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Literary Agents

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Mr. Dominick Abel

Dominick Abel Literary Agency

146 West 82nd Street, #1A

New York, NY 10024

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AAR/AALA Member: No

Accepts Queries Via...

Snail-Mail: Closed

E-Mail: Closed

Online Form: Closed

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from carrieann
Apr 08, 2018 10:48 am

Despite the diclaimer on his website that he accepts virtually no new clients I submitted 4/5/18.
rejection 4/7/18 Saturday afternoon 2:30ish

Brief in any case, probably a form, but it looks updated from the previous form letters submitted here so...

"Thank you for your query. Unfortunately, for the foreseeable future, I am accepting virtually no new clients and do not think we would be a match. I wish you success."

85k word Heist/Suspense
from JD_Wallace_826
Mar 09, 2014 3:15 pm

EQ 1/12/14
ER 1/12/14

"Thank you for your query. Unfortunately, for the foreseeable future, I am not accepting new clients. I wish you success."
from KristenH
Mar 22, 2011 4:08 pm

Although he's closed to queries, I've tried anyway. I've gotten the same response as CHowland again, another same day rejection.
from onceupon
Mar 05, 2011 11:07 am

EQ 2/20
ER 2/21

Thanks for querying me about your work. With a very full plate, I take on new writers only in exceptional circumstances, and your work is not, I am sorry to say, for me.

Dominick Abel

from tarzan
Feb 24, 2011 9:47 am

bberetta: It is essentially a waste of your time and an agent's to send a thank you for responding to a query. It just clogs up their already very full inbox and slows response times because of it. If, on the other hand, you were thanking an agent turning down your partial or full, that's another story. As for his rather blunt rejection, it is what it is--he minces no words, is short and to the point. There is no room for hurt feelings (and I'm not aiming this at you, just as a general observation) in the querying process. It is best to keep this exercise in perspective: as a business letter soliciting an agent for representation. As eseckman succinctly stated: it aint personal. It's business.
from truegrit
Feb 24, 2011 9:19 am

I read his response differently...I think he is wanting you to know he didn't read it, doesn't read new writers, so don't take the rejection as any sort of opinion on your work. Kind of like when teenage girls say, 'nothing personal...I just don't date younger guys'
from EuroPorter
Feb 23, 2011 11:18 am

bberretta, while this won't make you feel a bit better, I know, it's probably worth taking into account the terribly pressure under which agents are working these days. Internet access has drastically amplified the number of people trying to get material to agents. Some get 10,000+ queries a year. Staggering. And as the industry falters, traditional publishers dropping away like dinosaurs after the meteor hit, it's the agents who are having to become all things to all clients. To survive, they have to learn transmedia possibilities, become remarkably savvy technologically, direct their clients' marketing and educate their clients to become entrepreneurial authors in a confused, complex tangle of author-"platforming" realities. We'd do well to cut agents some slack. Granted, some are rude folks, I'm sure. But most, I think, are just struggling to keep themselves and their authors afloat. We probably need to help THEM as much as we can these days. And try to be patient.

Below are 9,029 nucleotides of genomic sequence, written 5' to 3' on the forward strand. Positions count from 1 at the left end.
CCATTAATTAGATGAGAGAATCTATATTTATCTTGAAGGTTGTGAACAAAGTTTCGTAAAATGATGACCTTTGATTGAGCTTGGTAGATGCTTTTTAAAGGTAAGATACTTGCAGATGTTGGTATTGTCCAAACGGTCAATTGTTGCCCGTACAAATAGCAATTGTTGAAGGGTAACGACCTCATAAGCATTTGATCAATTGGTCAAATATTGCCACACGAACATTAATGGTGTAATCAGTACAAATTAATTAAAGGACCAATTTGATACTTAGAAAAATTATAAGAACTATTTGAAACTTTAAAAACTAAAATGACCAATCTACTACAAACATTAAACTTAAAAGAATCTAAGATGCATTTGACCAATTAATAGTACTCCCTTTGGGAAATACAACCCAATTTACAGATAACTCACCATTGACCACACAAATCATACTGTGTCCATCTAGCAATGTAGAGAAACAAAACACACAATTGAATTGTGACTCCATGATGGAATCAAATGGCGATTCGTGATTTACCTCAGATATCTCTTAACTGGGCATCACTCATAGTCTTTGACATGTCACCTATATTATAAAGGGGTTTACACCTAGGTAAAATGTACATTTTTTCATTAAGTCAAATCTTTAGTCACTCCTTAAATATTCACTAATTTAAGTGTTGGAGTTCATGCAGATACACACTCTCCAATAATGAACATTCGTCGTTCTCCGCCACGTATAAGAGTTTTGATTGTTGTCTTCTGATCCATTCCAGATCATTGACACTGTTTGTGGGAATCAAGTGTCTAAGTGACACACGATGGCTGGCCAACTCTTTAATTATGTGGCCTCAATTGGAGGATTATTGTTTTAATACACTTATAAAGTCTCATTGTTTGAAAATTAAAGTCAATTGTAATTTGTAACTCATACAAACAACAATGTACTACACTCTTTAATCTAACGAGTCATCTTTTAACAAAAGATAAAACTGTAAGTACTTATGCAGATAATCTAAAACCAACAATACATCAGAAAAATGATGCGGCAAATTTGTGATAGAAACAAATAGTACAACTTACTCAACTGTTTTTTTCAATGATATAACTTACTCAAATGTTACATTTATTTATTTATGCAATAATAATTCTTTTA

from bberretta
Feb 21, 2011 9:55 pm

I wouldn't say pretentious, just a little harsh, that's all. I sent a "thanks for reading" reply (try to be nice) and he replied with a snippy "You misread my email. I said I take on new writers only in exceptional circumstances. I offered no opinion about your work." Oh well, he's not the only agent out there and you just have to keep trying until you find the agent that does feel you are exceptional! Good luck and happy querrying!
from pborome
Feb 18, 2011 11:32 am

"Thanks for querying me about your work. With a very full plate, I take on new writers only in exceptional circumstances, and your work is not, I am sorry to say, for me."

seems to be the FORM rejection
from Patrick (admin)
Feb 15, 2011 8:31 pm

Closed to queries.
from professor
Feb 07, 2011 5:30 pm

Stephen King went through five novels before anyone liked Carrie. Gone With The Wind had something like 100 rejections. We're in good company - not that I want to be here forever least, with this project.
from rosehips
Feb 07, 2011 5:01 pm

It's nice of you to remind us! I just got two rejections today so I was feeling a bit more low than usual. Even though I have already accepted that famous writers have a stack of rejections to look back on, it's nice to be reminded of it on a day like today!
from BConrad
Feb 07, 2011 4:23 pm

I understand that J. K. Rowlins got 50 put downs before H.P. and the Sorceror's Stone was picked up. Rejection comes with the territory. Abel's response came with a few hours of my submission. I was not offended. It's not about liking my story; it's about deciding whether it will sell.

Charles Dickens would not get past most agents today. Jack London would still be setting traps in the Yukon Territory.
from rosehips
Feb 07, 2011 10:33 am

EQ 02/05
ER 02/07
Same form as everyone else.
Paranormal thriller.
from Skams19
Jan 31, 2011 10:45 am

Quick response. Same story about not taking on new writers.

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